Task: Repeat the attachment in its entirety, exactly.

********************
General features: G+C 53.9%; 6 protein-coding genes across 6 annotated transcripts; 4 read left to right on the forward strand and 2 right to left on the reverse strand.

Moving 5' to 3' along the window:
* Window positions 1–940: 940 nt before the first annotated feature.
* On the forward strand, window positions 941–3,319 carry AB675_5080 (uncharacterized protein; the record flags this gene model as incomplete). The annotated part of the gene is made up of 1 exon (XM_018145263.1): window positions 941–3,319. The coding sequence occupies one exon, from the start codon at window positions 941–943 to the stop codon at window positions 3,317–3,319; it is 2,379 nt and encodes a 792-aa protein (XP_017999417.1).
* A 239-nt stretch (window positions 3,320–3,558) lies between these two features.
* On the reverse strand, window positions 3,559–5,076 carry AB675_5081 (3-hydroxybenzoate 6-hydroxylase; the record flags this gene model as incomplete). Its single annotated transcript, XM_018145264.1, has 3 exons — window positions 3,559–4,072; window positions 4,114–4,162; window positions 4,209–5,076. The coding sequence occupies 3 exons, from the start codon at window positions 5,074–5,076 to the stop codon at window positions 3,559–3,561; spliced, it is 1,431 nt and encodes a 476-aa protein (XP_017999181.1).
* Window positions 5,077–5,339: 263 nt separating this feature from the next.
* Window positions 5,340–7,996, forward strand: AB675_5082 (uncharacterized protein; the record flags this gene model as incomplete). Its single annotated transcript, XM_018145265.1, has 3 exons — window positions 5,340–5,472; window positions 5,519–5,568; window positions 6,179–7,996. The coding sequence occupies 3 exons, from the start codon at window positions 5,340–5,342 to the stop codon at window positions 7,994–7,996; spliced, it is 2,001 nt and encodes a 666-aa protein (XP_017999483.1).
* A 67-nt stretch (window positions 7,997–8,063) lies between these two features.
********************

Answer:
General features: G+C 53.9%; 6 protein-coding genes across 6 annotated transcripts; 4 read left to right on the forward strand and 2 right to left on the reverse strand.

Moving 5' to 3' along the window:
* Window positions 1–940: 940 nt before the first annotated feature.
* On the forward strand, window positions 941–3,319 carry AB675_5080 (uncharacterized protein; the record flags this gene model as incomplete). The annotated part of the gene is made up of 1 exon (XM_018145263.1): window positions 941–3,319. The coding sequence occupies one exon, from the start codon at window positions 941–943 to the stop codon at window positions 3,317–3,319; it is 2,379 nt and encodes a 792-aa protein (XP_017999417.1).
* A 239-nt stretch (window positions 3,320–3,558) lies between these two features.
* On the reverse strand, window positions 3,559–5,076 carry AB675_5081 (3-hydroxybenzoate 6-hydroxylase; the record flags this gene model as incomplete). Its single annotated transcript, XM_018145264.1, has 3 exons — window positions 3,559–4,072; window positions 4,114–4,162; window positions 4,209–5,076. The coding sequence occupies 3 exons, from the start codon at window positions 5,074–5,076 to the stop codon at window positions 3,559–3,561; spliced, it is 1,431 nt and encodes a 476-aa protein (XP_017999181.1).
* Window positions 5,077–5,339: 263 nt separating this feature from the next.
* Window positions 5,340–7,996, forward strand: AB675_5082 (uncharacterized protein; the record flags this gene model as incomplete). Its single annotated transcript, XM_018145265.1, has 3 exons — window positions 5,340–5,472; window positions 5,519–5,568; window positions 6,179–7,996. The coding sequence occupies 3 exons, from the start codon at window positions 5,340–5,342 to the stop codon at window positions 7,994–7,996; spliced, it is 2,001 nt and encodes a 666-aa protein (XP_017999483.1).
* A 67-nt stretch (window positions 7,997–8,063) lies between these two features.